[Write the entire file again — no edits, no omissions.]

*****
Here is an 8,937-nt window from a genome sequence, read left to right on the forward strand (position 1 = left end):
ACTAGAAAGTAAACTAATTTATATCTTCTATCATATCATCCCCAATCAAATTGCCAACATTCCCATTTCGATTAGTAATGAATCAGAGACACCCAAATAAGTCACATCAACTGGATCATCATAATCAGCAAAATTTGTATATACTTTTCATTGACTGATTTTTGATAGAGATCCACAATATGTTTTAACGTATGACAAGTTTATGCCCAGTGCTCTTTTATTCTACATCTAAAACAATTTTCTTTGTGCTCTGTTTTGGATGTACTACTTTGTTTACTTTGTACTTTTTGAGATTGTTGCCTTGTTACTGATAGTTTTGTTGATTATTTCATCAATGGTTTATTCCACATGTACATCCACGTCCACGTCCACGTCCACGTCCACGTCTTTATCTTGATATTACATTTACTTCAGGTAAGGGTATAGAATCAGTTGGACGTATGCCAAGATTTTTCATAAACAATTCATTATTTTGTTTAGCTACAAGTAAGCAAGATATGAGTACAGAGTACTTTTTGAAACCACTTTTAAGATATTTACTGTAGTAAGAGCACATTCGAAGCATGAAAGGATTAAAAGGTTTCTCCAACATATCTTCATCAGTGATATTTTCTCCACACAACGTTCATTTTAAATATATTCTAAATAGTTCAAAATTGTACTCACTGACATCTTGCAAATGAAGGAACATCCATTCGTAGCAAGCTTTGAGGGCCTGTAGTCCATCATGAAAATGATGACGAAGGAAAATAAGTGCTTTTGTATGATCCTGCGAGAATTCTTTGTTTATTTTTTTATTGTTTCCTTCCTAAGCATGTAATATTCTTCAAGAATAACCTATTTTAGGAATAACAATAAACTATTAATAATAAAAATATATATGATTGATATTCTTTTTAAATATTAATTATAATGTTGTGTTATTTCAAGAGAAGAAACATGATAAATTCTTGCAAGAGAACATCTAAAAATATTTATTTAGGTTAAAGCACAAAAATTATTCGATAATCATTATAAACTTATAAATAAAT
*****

Here is an 8,937-nt window from a genome sequence, read left to right on the forward strand (position 1 = left end):
ACTAGAAAGTAAACTAATTTATATCTTCTATCATATCATCCCCAATCAAATTGCCAACATTCCCATTTCGATTAGTAATGAATCAGAGACACCCAAATAAGTCACATCAACTGGATCATCATAATCAGCAAAATTTGTATATACTTTTCATTGACTGATTTTTGATAGAGATCCACAATATGTTTTAACGTATGACAAGTTTATGCCCAGTGCTCTTTTATTCTACATCTAAAACAATTTTCTTTGTGCTCTGTTTTGGATGTACTACTTTGTTTACTTTGTACTTTTTGAGATTGTTGCCTTGTTACTGATAGTTTTGTTGATTATTTCATCAATGGTTTATTCCACATGTACATCCACGTCCACGTCCACGTCCACGTCCACGTCTTTATCTTGATATTACATTTACTTCAGGTAAGGGTATAGAATCAGTTGGACGTATGCCAAGATTTTTCATAAACAATTCATTATTTTGTTTAGCTACAAGTAAGCAAGATATGAGTACAGAGTACTTTTTGAAACCACTTTTAAGATATTTACTGTAGTAAGAGCACATTCGAAGCATGAAAGGATTAAAAGGTTTCTCCAACATATCTTCATCAGTGATATTTTCTCCACACAACGTTCATTTTAAATATATTCTAAATAGTTCAAAATTGTACTCACTGACATCTTGCAAATGAAGGAACATCCATTCGTAGCAAGCTTTGAGGGCCTGTAGTCCATCATGAAAATGATGACGAAGGAAAATAAGTGCTTTTGTATGATCCTGCGAGAATTCTTTGTTTATTTTTTTATTGTTTCCTTCCTAAGCATGTAATATTCTTCAAGAATAACCTATTTTAGGAATAACAATAAACTATTAATAATAAAAATATATATGATTGATATTCTTTTTAAATATTAATTATAATGTTGTGTTATTTCAAGAGAAGAAACATGATAAATTCTTGCAAGAGAACATCTAAAAATATTTATTTAGGTTAAAGCACAAAAATTATTCGATAATCATTATAAACTTATAAATAAAT